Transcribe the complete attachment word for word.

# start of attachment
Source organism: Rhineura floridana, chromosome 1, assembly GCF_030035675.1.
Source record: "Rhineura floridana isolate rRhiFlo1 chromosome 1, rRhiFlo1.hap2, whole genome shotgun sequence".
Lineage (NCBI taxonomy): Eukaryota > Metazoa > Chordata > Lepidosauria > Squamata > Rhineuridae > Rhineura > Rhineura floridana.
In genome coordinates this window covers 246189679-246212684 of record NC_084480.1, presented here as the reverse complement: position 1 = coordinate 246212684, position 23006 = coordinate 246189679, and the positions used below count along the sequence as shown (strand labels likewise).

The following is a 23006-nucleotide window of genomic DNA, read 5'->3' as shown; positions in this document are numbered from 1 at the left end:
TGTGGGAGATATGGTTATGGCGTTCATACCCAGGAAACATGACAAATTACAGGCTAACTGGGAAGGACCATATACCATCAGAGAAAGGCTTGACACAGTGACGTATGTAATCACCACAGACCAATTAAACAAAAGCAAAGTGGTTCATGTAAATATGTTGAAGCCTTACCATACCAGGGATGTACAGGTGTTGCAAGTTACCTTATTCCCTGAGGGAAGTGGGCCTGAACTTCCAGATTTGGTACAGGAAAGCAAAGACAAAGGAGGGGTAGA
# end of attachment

Source organism: Rhineura floridana, chromosome 1, assembly GCF_030035675.1.
Source record: "Rhineura floridana isolate rRhiFlo1 chromosome 1, rRhiFlo1.hap2, whole genome shotgun sequence".
Lineage (NCBI taxonomy): Eukaryota > Metazoa > Chordata > Lepidosauria > Squamata > Rhineuridae > Rhineura > Rhineura floridana.
In genome coordinates this window covers 246189679-246212684 of record NC_084480.1, presented here as the reverse complement: position 1 = coordinate 246212684, position 23006 = coordinate 246189679, and the positions used below count along the sequence as shown (strand labels likewise).

The following is a 23006-nucleotide window of genomic DNA, read 5'->3' as shown; positions in this document are numbered from 1 at the left end:
TGTGGGAGATATGGTTATGGCGTTCATACCCAGGAAACATGACAAATTACAGGCTAACTGGGAAGGACCATATACCATCAGAGAAAGGCTTGACACAGTGACGTATGTAATCACCACAGACCAATTAAACAAAAGCAAAGTGGTTCATGTAAATATGTTGAAGCCTTACCATACCAGGGATGTACAGGTGTTGCAAGTTACCTTATTCCCTGAGGGAAGTGGGCCTGAACTTCCAGATTTGGTACAGGAAAGCAAAGACAAAGGAGGGGTAGA